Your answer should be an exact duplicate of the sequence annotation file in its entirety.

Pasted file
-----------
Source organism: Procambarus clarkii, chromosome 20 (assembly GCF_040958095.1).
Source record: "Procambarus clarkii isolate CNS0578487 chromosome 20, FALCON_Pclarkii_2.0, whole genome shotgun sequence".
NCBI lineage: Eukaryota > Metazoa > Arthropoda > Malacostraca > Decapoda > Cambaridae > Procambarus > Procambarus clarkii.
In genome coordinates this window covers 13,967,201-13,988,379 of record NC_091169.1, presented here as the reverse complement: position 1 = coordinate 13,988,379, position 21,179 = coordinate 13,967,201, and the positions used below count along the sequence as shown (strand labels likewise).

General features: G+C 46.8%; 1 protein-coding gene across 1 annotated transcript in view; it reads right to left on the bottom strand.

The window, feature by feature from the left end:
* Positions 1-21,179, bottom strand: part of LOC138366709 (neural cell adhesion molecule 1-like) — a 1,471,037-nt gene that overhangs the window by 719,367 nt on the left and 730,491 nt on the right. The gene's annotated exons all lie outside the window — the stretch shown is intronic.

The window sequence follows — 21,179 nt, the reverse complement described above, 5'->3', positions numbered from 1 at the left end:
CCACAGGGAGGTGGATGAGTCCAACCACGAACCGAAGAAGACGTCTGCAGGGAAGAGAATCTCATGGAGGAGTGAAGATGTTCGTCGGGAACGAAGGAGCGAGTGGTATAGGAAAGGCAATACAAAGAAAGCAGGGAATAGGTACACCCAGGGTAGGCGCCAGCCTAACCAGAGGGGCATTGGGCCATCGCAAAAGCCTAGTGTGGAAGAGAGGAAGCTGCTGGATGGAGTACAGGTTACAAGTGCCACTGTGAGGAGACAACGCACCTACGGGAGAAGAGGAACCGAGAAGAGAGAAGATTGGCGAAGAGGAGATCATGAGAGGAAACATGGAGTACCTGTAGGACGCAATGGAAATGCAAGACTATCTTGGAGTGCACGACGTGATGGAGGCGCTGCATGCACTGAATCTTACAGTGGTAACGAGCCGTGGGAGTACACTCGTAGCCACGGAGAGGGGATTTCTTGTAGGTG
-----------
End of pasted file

Source organism: Procambarus clarkii, chromosome 20 (assembly GCF_040958095.1).
Source record: "Procambarus clarkii isolate CNS0578487 chromosome 20, FALCON_Pclarkii_2.0, whole genome shotgun sequence".
NCBI lineage: Eukaryota > Metazoa > Arthropoda > Malacostraca > Decapoda > Cambaridae > Procambarus > Procambarus clarkii.
In genome coordinates this window covers 13,967,201-13,988,379 of record NC_091169.1, presented here as the reverse complement: position 1 = coordinate 13,988,379, position 21,179 = coordinate 13,967,201, and the positions used below count along the sequence as shown (strand labels likewise).

General features: G+C 46.8%; 1 protein-coding gene across 1 annotated transcript in view; it reads right to left on the bottom strand.

The window, feature by feature from the left end:
* Positions 1-21,179, bottom strand: part of LOC138366709 (neural cell adhesion molecule 1-like) — a 1,471,037-nt gene that overhangs the window by 719,367 nt on the left and 730,491 nt on the right. The gene's annotated exons all lie outside the window — the stretch shown is intronic.

The window sequence follows — 21,179 nt, the reverse complement described above, 5'->3', positions numbered from 1 at the left end:
CCACAGGGAGGTGGATGAGTCCAACCACGAACCGAAGAAGACGTCTGCAGGGAAGAGAATCTCATGGAGGAGTGAAGATGTTCGTCGGGAACGAAGGAGCGAGTGGTATAGGAAAGGCAATACAAAGAAAGCAGGGAATAGGTACACCCAGGGTAGGCGCCAGCCTAACCAGAGGGGCATTGGGCCATCGCAAAAGCCTAGTGTGGAAGAGAGGAAGCTGCTGGATGGAGTACAGGTTACAAGTGCCACTGTGAGGAGACAACGCACCTACGGGAGAAGAGGAACCGAGAAGAGAGAAGATTGGCGAAGAGGAGATCATGAGAGGAAACATGGAGTACCTGTAGGACGCAATGGAAATGCAAGACTATCTTGGAGTGCACGACGTGATGGAGGCGCTGCATGCACTGAATCTTACAGTGGTAACGAGCCGTGGGAGTACACTCGTAGCCACGGAGAGGGGATTTCTTGTAGGTG